Energy Saving Day: Fail

Energy Saving Day, designed to encourage people in the UK to save electricity for just one day, has failed to influence a drop in energy consumption.

Energy usage was predicted for a “normal day” by the national grid, who then monitored the actual usage throughout E-Day (6pm 27th Feb to 6pm 28th Feb). The hope was that enough people would commit to saving electricity for the actual usage to come in below the predicted usage. That didn’t happen.

The national grid predicted “normal” usage of 1,042,714MWh (Mega-Watt hours) throughout the day, but the actual demand was 1,043,324MWh, an over-demand of around 0.1%

It’s been a long time since I studied statistics, but I’m sure that 0.1% is far from being a statistically significant amount. So, what was the real outcome of the day? It seems to me that what happened is that nothing changed. People still used the same amount of electricity as normal (with a small, perfectly understandable variance). It seems, on the surface, that people just don’t want to do without their luxuries. After all, if they pay for electricity, why not just use it?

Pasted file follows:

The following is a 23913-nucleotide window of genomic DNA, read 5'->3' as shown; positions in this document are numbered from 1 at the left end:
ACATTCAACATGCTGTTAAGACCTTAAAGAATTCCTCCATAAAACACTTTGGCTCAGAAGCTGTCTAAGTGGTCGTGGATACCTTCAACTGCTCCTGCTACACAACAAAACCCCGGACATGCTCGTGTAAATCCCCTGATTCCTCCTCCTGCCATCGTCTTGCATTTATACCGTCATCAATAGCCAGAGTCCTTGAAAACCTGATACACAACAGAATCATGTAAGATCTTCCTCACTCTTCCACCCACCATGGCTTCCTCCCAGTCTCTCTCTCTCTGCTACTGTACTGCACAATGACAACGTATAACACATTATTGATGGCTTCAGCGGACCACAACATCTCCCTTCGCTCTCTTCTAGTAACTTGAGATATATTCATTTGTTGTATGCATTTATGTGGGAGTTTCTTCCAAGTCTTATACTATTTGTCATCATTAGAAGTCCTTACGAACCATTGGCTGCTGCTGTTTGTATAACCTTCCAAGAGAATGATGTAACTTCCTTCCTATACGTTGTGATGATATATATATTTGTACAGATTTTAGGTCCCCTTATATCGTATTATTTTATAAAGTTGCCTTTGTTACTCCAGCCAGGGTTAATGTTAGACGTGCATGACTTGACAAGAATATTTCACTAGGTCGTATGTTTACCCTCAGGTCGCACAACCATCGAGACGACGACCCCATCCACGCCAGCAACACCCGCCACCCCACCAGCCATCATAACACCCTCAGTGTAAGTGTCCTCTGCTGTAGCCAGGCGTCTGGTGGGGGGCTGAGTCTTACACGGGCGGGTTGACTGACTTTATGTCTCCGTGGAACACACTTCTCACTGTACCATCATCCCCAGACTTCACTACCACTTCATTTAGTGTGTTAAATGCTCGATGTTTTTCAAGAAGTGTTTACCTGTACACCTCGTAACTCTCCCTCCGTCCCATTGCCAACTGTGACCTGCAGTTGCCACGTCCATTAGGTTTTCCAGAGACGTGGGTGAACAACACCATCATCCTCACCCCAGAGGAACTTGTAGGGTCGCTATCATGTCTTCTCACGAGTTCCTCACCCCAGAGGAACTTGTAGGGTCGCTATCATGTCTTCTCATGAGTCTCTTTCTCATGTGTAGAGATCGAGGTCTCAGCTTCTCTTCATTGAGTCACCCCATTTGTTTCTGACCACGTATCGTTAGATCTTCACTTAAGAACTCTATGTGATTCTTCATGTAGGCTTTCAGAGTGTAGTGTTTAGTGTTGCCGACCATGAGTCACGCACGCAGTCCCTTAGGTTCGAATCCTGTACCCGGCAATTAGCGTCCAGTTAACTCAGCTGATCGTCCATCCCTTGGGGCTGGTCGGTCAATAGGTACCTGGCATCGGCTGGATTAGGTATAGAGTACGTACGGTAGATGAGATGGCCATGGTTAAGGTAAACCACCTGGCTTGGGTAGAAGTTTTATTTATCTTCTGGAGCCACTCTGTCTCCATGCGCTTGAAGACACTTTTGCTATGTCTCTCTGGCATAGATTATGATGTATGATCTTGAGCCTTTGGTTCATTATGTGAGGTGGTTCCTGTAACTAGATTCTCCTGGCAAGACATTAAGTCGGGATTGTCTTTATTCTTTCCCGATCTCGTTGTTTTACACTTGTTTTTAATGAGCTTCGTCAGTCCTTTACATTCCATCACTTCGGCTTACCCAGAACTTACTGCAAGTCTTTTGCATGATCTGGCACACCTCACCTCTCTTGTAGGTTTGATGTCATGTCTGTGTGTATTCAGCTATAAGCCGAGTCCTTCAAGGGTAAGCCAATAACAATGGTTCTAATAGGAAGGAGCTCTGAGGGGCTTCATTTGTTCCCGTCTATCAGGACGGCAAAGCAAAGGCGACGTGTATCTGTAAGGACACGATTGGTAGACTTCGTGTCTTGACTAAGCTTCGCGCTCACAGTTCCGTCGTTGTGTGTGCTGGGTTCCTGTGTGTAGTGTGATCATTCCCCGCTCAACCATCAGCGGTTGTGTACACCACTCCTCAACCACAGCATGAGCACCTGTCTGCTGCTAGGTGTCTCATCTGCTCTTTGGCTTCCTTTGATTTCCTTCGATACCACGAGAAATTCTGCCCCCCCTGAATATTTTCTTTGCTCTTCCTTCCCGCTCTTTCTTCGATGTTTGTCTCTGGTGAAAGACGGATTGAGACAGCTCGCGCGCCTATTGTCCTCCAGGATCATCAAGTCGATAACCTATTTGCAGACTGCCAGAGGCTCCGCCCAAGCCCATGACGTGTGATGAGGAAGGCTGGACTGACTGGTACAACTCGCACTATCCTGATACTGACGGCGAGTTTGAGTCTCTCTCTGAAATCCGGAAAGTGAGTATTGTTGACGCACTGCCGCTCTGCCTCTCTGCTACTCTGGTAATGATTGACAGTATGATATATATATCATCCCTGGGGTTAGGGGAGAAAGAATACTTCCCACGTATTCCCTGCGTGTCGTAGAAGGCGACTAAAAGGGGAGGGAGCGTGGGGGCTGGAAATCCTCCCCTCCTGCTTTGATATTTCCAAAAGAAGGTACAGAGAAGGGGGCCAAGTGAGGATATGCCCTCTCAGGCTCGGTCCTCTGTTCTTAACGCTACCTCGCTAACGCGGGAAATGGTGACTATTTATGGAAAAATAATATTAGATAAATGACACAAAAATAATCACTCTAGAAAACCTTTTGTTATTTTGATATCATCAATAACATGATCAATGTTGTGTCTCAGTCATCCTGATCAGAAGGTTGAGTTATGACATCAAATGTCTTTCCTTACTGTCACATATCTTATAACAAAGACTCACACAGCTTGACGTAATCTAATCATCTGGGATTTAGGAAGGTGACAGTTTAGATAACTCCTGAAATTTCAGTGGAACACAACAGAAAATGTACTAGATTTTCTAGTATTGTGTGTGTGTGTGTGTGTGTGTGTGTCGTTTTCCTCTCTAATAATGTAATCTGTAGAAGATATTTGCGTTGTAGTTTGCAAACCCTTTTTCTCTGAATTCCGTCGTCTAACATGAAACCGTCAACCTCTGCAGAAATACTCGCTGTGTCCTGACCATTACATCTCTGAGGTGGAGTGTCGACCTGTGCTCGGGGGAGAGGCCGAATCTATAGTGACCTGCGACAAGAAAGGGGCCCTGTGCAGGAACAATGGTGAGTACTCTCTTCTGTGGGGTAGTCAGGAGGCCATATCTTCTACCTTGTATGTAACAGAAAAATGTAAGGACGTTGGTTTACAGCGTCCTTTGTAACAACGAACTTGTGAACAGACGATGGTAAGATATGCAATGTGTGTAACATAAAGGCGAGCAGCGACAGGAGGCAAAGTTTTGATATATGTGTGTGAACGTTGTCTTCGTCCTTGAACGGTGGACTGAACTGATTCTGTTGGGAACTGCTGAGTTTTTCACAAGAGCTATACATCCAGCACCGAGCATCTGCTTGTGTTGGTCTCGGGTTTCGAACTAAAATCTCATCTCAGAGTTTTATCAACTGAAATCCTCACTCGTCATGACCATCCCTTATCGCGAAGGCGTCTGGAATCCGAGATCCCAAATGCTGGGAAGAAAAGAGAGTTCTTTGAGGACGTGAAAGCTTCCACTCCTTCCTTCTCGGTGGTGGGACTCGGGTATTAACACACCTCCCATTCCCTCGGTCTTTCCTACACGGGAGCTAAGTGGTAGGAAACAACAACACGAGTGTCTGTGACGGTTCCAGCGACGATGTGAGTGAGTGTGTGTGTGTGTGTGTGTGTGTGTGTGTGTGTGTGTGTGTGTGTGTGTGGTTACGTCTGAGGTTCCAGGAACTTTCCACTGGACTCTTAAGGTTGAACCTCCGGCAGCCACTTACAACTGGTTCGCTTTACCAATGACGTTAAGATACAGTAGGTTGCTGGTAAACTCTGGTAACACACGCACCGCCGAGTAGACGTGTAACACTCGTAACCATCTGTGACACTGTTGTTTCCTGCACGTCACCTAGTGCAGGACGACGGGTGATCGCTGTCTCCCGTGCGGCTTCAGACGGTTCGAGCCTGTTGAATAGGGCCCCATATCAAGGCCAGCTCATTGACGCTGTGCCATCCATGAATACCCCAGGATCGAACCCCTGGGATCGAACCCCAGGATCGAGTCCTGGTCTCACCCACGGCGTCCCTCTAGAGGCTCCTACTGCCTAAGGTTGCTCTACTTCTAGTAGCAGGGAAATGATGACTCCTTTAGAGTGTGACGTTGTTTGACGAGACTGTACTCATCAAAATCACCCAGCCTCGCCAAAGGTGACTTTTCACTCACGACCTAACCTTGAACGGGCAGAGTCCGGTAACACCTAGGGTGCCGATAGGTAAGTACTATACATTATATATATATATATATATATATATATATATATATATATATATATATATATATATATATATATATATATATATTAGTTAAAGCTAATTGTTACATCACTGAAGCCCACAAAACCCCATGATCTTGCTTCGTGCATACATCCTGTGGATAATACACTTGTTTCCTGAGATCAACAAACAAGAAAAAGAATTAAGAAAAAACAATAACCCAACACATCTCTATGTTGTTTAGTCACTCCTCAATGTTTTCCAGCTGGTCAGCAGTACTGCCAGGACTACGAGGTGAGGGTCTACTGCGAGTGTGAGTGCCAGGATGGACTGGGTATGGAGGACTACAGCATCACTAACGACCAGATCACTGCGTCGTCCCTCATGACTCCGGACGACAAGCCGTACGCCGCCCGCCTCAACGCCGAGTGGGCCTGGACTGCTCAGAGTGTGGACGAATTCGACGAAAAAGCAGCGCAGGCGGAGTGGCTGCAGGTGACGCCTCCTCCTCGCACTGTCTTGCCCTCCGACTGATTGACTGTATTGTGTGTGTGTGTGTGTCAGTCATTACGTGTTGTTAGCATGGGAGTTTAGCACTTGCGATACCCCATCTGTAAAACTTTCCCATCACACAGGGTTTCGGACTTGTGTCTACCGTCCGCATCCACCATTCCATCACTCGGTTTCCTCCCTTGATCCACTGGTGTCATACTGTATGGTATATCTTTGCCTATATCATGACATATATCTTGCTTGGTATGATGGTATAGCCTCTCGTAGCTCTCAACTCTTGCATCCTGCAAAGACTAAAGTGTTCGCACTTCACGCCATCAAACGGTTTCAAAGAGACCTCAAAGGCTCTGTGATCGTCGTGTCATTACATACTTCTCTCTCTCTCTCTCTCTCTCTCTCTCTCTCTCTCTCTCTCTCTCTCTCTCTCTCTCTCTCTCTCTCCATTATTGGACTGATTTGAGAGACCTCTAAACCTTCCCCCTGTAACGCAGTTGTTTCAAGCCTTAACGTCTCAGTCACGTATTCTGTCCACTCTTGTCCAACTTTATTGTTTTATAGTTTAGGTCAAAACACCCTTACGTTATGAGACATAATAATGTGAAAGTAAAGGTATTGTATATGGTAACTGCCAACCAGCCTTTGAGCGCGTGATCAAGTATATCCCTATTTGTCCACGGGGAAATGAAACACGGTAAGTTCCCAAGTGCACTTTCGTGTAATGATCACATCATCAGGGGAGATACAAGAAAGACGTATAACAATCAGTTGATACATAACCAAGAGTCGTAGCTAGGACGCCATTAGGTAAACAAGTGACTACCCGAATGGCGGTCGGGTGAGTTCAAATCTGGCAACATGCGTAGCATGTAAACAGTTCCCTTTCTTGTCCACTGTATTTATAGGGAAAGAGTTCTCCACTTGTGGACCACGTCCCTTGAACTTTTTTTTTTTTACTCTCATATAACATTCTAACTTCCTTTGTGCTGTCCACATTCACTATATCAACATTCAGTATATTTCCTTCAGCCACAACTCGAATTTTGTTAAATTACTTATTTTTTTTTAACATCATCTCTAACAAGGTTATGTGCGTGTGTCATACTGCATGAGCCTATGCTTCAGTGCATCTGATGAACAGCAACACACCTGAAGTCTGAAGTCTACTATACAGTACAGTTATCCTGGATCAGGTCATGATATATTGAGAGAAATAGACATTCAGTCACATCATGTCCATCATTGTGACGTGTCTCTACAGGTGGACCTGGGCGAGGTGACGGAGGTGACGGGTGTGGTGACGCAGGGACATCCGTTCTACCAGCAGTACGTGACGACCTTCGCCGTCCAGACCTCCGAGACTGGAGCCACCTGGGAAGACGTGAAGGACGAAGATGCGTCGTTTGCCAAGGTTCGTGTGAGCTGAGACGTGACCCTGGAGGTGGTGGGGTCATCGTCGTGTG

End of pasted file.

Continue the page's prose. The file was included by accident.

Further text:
Personally, I would like to see more homes fitted with solar panels and wind turbines. I would be more than happy to contribute to lowering demand on the national grid by generating my own power, but home-generation solutions are outside my price range at the minute. I do try to switch things off when I’m not using them, and avoid leaving appliances in standby mode as far as possible. The thing is, if the e-day figures are to be believed, it makes very little real difference.

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